You have likely heard the contemporary phrase used in defense of mining: “If it can’t be grown, it has to be mined.” Resistance to mining is as prevalent today as it was in Agricola’s time. Not because people are afraid of what comes out of the ground, but how it is removed. Today some consider mining a necessary evil and many protests focus on the environmental damage caused by mining.
Working conditions are much improved and machines do the work. As well, governing bodies oversee and regulate mining and employment practice more effectively. All which provide a safer work environment. However, the same risks exist now as then – mine collapse, gas explosions, and careless accidents.
At the end of Book One, Agricola discusses fraud and deceit in mining. “It is complained that some sellers and buyers of the shares in mines are fraudulent. I concede it. But can they deceive anyone except a stupid, careless man, unskilled in mining matters?”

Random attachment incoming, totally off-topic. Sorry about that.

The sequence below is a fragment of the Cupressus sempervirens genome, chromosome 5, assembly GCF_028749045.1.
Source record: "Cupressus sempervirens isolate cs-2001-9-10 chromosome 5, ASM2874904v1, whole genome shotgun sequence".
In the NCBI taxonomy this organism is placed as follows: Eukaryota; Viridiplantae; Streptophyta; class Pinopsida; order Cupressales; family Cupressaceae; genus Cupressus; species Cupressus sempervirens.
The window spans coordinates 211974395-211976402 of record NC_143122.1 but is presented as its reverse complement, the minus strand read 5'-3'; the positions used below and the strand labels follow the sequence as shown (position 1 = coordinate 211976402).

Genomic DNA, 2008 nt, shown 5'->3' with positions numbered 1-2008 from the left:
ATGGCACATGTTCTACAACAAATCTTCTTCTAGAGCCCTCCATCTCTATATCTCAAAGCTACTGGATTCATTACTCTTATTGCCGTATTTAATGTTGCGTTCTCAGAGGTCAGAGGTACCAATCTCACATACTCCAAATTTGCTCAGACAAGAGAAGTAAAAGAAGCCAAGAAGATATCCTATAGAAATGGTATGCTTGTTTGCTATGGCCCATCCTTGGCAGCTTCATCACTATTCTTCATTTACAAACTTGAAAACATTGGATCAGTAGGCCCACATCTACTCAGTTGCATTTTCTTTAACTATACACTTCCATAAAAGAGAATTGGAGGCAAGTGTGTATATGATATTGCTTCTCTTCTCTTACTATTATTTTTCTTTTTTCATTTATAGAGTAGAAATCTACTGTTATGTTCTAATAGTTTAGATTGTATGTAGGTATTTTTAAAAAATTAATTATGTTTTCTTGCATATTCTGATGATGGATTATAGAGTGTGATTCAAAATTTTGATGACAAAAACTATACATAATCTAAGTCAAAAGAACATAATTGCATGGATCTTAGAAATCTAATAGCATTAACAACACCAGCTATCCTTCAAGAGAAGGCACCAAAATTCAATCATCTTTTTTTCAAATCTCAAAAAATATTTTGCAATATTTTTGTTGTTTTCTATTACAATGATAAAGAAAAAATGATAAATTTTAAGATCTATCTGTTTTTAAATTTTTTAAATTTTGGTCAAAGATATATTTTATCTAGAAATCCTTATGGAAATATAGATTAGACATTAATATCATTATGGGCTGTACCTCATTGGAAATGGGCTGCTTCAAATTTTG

While I agree that investing in the stock market and especially in mines requires due diligence beforehand, I hardly think it fair to blame the victim of a fraud. Many of the people who were deceived by the 1997 Bre-Ex scam were intelligent and understood mining well enough. However, Agricola illustrates yet another mining related issue that prevails today, the same as it did almost 500 years ago.
Have things changed?
Not so much. Improvements in technology, and health and safety, have led to better working conditions for the workers. However, as for the perception of mining, the social issues that were present in Agricola’s day are still present, only on a larger scale.
At the end of Book One, Agricola emphatically states that mining is an honourable profession, but not without its undesirable element, the people who lie, cheat, and steal. However, he notes that it is a human element that is found across all professions.
And, I would suggest, across all time.
Categories: Mining Heritage